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Chan Lowe: The death of Don't Ask, Don't Tell


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It’s ironic that the demise of Don’t Ask, Don’t Tell, while a victory for individual rights in America, actually gives the country another black eye.

At least we used to be consistent in the way we officially treated gays. Gay members of our armed forces had to keep their private affairs and proclivities in the shadows while their straight colleagues enjoyed their lives in the open. The official view of them was that they were depraved. It wasn’t just a passive rule; gay service members lived in continual fear of being “outed” by someone else and summarily discharged in disgrace. We don’t even have to go into the tragic loss of talent this represented at a time when our nation needed it the most.

At the same time, we denied those who put their lives on the line the very rights that they were defending for the rest of us. The combination of DADT and the federal Defense of Marriage Act was abhorrent⎯but there was, at least, a certain twisted reasoning to it. If gays weren’t fit to serve, it followed that they shouldn’t be allowed to claim the basic right to marry.

Now we are left pointing only to DOMA⎯the institutional discrimination in our national code against an entire class of people, simply because of whom they are. As of yesterday, there no longer exists even a fig leaf to justify it.

Those of us old enough to remember the Vietnam years might also recall that there was a time when, in many states, twenty-one was the minimum voting age, yet the draft sent many younger people overseas to their deaths. The cry went up, “If we’re old enough to fight, we’re old enough to vote,” and that simple, compelling logic finally won the day.

Thanks to the repeal of DADT, we can now use the same moral argument to assure gays their constitutional right to life, liberty and the pursuit of happiness, as well as equal protection under the law. Jefferson’s locution, “unalienable rights,” may sound archaic to the modern ear, but as of yesterday, it is even more charged with meaning.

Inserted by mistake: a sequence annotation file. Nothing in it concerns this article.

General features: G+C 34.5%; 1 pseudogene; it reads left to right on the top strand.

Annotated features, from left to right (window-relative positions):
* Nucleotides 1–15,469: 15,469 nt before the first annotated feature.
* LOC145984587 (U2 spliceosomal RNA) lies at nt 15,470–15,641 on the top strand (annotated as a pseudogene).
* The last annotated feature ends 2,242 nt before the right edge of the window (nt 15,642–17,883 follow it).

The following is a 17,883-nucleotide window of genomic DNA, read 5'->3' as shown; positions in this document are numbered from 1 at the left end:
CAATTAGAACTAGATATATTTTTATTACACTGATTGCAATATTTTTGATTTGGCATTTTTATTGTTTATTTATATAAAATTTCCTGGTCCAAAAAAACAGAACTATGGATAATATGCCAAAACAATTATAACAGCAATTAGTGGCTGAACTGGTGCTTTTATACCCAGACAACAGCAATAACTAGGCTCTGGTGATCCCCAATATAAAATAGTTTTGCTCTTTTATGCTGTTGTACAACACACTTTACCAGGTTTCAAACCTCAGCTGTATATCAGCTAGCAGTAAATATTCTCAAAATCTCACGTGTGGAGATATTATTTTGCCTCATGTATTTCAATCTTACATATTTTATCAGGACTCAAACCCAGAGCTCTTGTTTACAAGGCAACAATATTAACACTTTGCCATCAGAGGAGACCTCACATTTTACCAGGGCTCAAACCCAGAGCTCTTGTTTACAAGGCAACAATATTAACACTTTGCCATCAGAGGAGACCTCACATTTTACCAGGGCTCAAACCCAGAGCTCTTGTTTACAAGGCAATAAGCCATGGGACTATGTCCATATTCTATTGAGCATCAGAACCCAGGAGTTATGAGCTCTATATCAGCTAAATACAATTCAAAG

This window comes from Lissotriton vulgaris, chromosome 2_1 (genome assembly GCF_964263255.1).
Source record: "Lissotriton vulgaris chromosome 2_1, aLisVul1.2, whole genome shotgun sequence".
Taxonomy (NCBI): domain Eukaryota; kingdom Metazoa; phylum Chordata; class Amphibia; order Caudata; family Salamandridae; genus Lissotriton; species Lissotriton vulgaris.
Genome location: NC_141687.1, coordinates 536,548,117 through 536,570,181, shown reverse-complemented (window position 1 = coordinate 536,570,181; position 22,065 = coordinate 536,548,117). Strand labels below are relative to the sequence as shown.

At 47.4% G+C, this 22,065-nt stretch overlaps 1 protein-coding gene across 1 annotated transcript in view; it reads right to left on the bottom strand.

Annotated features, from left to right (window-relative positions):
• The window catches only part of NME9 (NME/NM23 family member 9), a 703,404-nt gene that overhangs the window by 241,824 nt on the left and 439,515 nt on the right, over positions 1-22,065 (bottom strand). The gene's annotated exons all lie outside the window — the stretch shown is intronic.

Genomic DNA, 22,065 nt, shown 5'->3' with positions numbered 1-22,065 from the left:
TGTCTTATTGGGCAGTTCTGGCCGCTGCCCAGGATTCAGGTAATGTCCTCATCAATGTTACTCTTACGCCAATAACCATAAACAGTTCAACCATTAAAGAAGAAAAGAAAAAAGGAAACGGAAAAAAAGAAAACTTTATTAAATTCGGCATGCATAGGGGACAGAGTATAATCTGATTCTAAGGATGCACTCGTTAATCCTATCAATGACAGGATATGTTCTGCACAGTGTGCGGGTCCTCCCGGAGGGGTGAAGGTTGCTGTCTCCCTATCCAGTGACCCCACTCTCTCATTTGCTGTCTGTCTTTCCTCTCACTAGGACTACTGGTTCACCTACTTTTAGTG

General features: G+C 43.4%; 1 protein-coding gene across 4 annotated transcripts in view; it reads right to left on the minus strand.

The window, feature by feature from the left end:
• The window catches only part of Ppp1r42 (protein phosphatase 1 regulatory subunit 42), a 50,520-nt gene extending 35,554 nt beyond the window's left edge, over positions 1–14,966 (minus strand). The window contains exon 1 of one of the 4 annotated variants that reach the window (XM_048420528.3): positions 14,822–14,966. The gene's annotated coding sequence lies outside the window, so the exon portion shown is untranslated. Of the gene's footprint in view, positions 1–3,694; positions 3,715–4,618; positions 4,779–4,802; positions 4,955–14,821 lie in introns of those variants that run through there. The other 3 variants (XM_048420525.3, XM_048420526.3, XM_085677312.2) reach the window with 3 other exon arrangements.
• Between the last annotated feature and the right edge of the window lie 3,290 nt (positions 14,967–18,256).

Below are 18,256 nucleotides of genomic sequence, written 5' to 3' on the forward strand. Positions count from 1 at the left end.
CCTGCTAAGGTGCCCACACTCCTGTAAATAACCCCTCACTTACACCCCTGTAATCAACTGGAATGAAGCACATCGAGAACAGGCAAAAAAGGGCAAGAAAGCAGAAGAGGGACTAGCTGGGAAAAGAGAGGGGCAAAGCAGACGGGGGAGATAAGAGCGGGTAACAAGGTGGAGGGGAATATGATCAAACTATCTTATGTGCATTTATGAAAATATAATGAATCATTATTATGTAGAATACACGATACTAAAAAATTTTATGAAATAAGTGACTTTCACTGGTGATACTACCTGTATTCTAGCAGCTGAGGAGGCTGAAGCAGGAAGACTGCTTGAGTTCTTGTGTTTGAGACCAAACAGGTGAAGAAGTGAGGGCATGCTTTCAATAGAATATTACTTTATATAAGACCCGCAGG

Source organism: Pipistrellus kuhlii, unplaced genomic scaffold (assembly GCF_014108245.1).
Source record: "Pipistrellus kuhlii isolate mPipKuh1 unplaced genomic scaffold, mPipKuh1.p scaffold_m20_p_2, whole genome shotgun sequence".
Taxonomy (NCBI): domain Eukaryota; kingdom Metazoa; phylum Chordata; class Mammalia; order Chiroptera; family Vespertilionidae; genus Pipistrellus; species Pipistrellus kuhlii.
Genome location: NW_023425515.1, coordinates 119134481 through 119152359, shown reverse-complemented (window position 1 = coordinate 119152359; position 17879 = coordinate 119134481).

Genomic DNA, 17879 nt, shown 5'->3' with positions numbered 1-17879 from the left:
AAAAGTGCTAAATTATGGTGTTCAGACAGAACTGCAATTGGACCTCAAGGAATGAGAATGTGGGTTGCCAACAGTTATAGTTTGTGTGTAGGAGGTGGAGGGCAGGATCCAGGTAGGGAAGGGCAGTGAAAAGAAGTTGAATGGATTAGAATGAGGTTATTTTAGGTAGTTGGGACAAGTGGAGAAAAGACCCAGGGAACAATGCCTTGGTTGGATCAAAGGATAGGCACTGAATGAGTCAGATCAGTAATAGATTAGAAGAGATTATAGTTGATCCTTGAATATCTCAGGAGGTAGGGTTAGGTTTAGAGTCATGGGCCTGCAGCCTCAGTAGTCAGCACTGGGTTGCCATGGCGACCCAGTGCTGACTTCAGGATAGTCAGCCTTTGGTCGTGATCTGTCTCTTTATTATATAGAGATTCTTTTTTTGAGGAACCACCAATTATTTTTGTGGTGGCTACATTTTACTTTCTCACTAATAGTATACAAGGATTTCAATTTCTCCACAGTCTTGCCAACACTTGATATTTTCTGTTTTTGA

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Comments

I remember many gay friends afraid of being "outed" during the Vietnam war...some felt they had to leave the country....and they did. They not only had to fear "the enemy", but possible abuse/friendly fire.....
About time that we've righted some wrongs....A long time a'comin.....


Great on target editorial cartoon, congratulations chan


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About the author
Chan LoweCHAN LOWE has been the Sun Sentinel’s first and only editorial cartoonist for the past twenty-six years. Before that, he worked as cartoonist and writer for the Oklahoma City Times and the Shawnee (OK) News-Star.

Chan went to school in New York City, Los Angeles, and the U.K., and graduated from Williams College in 1975 with a degree in Art History. He also spent a year at Stanford University as a John S. Knight Journalism Fellow.

His work has won numerous awards, including the Green Eyeshade Award and the National Press Foundation Berryman Award. He has also been a finalist for the Pulitzer Prize. His cartoons have won multiple first-place awards in all of the Florida state journalism contests, and The Lowe-Down blog, which he began in 2008, has won writing awards from the Florida Press Club and the Society of Professional Journalists.
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